The Abadi story goes that, according to Kurdish news site Rudaw, the Iraqi Prime Minster said in August that his government was ready to acknowledge Kurdish self-determination as an "undisputed right." Rudaw quoted PUK official Saadi Pira as the source for Abadi's words.
Might this be linked to the Mosul offensive? Tel Aviv University professor and Kurdistan expert Ofra Bengio believes it may be one of the reasons, bearing in mind that Abadi's words were "quite unexpected." "Abadi seeks to ally with [Kurdish president Masud] Barzani because he needs the Kurds for the war for liberating Mosul, where [Abadi] wishes to neutralize the Hashd al-Shabi," Bengio says.
Military analysts point out that the Kurdish ground forces, the Peshmerga, are a key player to retake Mosul. A US-backed combined offensive bringing together the Peshmerga, the Iraqi army, and several Christian Assyrian and Iraqi-state sponsored Shia militias (the Hashd al-Shabi, or Popular Mobilization Forces) is battling ISIS since March 2016 to recapture the city from where Abu Bakr al-Baghdadi declared his self-styled caliphate in 2014.
Are there further reasons why Abadi would be ready for compromise over independence?
Bengio says the referendum issue is also now "part of the intra-conflict between Abadi and the former [Iraqi] PM [Nuri] al-Maliki, who is totally opposed to the idea of Kurdish independence and who is also acting to undermine the present PM. The way Maliki hopes to do so is by allying himself with the opposition [to the KDP] in the Kurdish camp, namely the PUK and Goran, which are vacillating on the issue of independence."
The Kurdish camp has long be divided between the KDP (led by the Barzani clan) and the PUK (by the Talabanis). They even fought a Kurdish civil war in the 1990s which cemented the division of Iraq's Kurdish autonomous region into two separate areas of control (the KDP to the west with closer links with Turkey, the PUK to the east with closer links to Iran). Each of both parties largely control their own Peshmerga forces.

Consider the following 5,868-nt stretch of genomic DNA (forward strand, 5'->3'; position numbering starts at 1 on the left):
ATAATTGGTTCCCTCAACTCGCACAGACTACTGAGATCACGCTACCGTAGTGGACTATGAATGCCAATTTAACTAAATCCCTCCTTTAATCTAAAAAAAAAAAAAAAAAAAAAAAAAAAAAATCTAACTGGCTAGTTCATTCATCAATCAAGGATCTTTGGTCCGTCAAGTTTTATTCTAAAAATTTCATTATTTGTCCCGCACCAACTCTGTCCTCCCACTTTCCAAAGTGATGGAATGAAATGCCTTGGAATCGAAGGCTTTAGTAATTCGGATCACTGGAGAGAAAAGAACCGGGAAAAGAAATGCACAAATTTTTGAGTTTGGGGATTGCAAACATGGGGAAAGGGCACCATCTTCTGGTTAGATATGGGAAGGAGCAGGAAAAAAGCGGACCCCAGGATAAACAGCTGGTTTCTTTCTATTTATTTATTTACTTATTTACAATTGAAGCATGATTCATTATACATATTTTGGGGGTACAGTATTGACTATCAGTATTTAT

Another reason, Bengio says, is that Abadi "needs the Barzani camp for solving the acute problem of exporting oil, and for all these reasons he needs to give something in return to them."
"Ongoing power struggle"
But might allowing an independence vote be this "something" given by Abadi to the Kurds? Journalist and Kurdistan analyst Wladimir van Wilgenburg downplays the scope of the story, recalling that the whole thing must be understood in light of the "ongoing power struggle" between the PUK and the KDP. PUK officials, the analyst recalls, usually meet and work "with Maliki," not Abadi, who "is working with Barzani."
Geneva Graduate Institute professor and Kurdistan expert Jordi Tejel further elaborates on this view: "KDP dominates the Kurdish autonomous government's president and first minister posts. Thus PUK is seeking informal channels in order not to lose influence. I have doubts on the story quoted by the PUK official. It is rather a way to show public opinion that they [the PUK] have better relations and are more tactful with Baghdad."
Economy before independence
Even if Barzani and his KDP have long insisted that Kurdistan will hold a referendum sooner or later, in agreement with Baghdad or without it, in recent weeks they appeared to be leaning towards a more conciliatory discourse, saying that it is indeed important to reach a deal with the Iraqi government.
"Barzani has been using the spectre of the referendum for years, but by the moment there is nothing concrete. What is true, however, is that more and more Arab Iraqi politicians are more at ease with the idea that the Kurds decide their own future," Tejel argues.
"On Barzani's change of tone," the professor goes on, "you have to keep in mind that the Kurdistan Regional Government is close to economic suffocation." The KRG is not receiving the 17% of the Iraqi budget for itself, as it should be done as per a previous agreement.
Besides, "the KRG must take a large part of the expenditure occasioned by the arrival of Iraqi and Syrian refugees and by the war against the Islamic State." Before going independent, "the Kurds should therefore make sure to guarantee that their funding is guaranteed."
"A Kurdish referendum doesn't mean independence per se. The Kurds also did an independence referendum in 2005," Van Wilgenburg recalls. Almost 99% of Kurdish voters supported separation, but the vote yielded no immediate results.
"Ideally, the KRG would prefer separation with an agreement which would grant legitimacy to such a move both internally and externally," says Bengio. "All in all it seems that the Kurdish leadership is waiting for the right window of opportunity which might never come if the necessary courage for going the extra mile is lacking."